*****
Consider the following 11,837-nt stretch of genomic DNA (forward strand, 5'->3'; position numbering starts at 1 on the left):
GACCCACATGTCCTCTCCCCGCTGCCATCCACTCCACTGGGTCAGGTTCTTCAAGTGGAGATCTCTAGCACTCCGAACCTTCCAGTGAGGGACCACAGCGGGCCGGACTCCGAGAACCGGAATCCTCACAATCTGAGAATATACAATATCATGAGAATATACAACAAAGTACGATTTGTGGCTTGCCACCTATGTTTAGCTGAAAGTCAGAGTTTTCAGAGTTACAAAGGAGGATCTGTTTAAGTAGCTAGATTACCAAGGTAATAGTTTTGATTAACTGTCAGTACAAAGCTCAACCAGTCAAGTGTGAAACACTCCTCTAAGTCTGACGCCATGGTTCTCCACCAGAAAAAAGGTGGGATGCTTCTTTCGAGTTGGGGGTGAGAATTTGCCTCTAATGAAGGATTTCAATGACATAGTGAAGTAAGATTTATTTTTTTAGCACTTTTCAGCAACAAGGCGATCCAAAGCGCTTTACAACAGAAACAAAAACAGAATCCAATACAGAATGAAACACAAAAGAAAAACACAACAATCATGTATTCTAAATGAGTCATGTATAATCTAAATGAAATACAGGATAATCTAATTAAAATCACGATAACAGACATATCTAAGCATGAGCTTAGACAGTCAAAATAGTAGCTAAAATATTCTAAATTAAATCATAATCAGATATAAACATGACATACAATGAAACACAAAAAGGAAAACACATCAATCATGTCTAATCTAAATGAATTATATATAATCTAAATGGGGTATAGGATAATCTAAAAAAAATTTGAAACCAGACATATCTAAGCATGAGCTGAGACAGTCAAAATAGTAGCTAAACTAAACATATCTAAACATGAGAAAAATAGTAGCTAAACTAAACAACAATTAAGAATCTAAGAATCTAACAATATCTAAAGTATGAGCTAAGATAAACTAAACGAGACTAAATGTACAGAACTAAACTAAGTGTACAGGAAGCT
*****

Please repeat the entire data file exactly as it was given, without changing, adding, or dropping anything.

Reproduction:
Consider the following 11,837-nt stretch of genomic DNA (forward strand, 5'->3'; position numbering starts at 1 on the left):
GACCCACATGTCCTCTCCCCGCTGCCATCCACTCCACTGGGTCAGGTTCTTCAAGTGGAGATCTCTAGCACTCCGAACCTTCCAGTGAGGGACCACAGCGGGCCGGACTCCGAGAACCGGAATCCTCACAATCTGAGAATATACAATATCATGAGAATATACAACAAAGTACGATTTGTGGCTTGCCACCTATGTTTAGCTGAAAGTCAGAGTTTTCAGAGTTACAAAGGAGGATCTGTTTAAGTAGCTAGATTACCAAGGTAATAGTTTTGATTAACTGTCAGTACAAAGCTCAACCAGTCAAGTGTGAAACACTCCTCTAAGTCTGACGCCATGGTTCTCCACCAGAAAAAAGGTGGGATGCTTCTTTCGAGTTGGGGGTGAGAATTTGCCTCTAATGAAGGATTTCAATGACATAGTGAAGTAAGATTTATTTTTTTAGCACTTTTCAGCAACAAGGCGATCCAAAGCGCTTTACAACAGAAACAAAAACAGAATCCAATACAGAATGAAACACAAAAGAAAAACACAACAATCATGTATTCTAAATGAGTCATGTATAATCTAAATGAAATACAGGATAATCTAATTAAAATCACGATAACAGACATATCTAAGCATGAGCTTAGACAGTCAAAATAGTAGCTAAAATATTCTAAATTAAATCATAATCAGATATAAACATGACATACAATGAAACACAAAAAGGAAAACACATCAATCATGTCTAATCTAAATGAATTATATATAATCTAAATGGGGTATAGGATAATCTAAAAAAAATTTGAAACCAGACATATCTAAGCATGAGCTGAGACAGTCAAAATAGTAGCTAAACTAAACATATCTAAACATGAGAAAAATAGTAGCTAAACTAAACAACAATTAAGAATCTAAGAATCTAACAATATCTAAAGTATGAGCTAAGATAAACTAAACGAGACTAAATGTACAGAACTAAACTAAGTGTACAGGAAGCT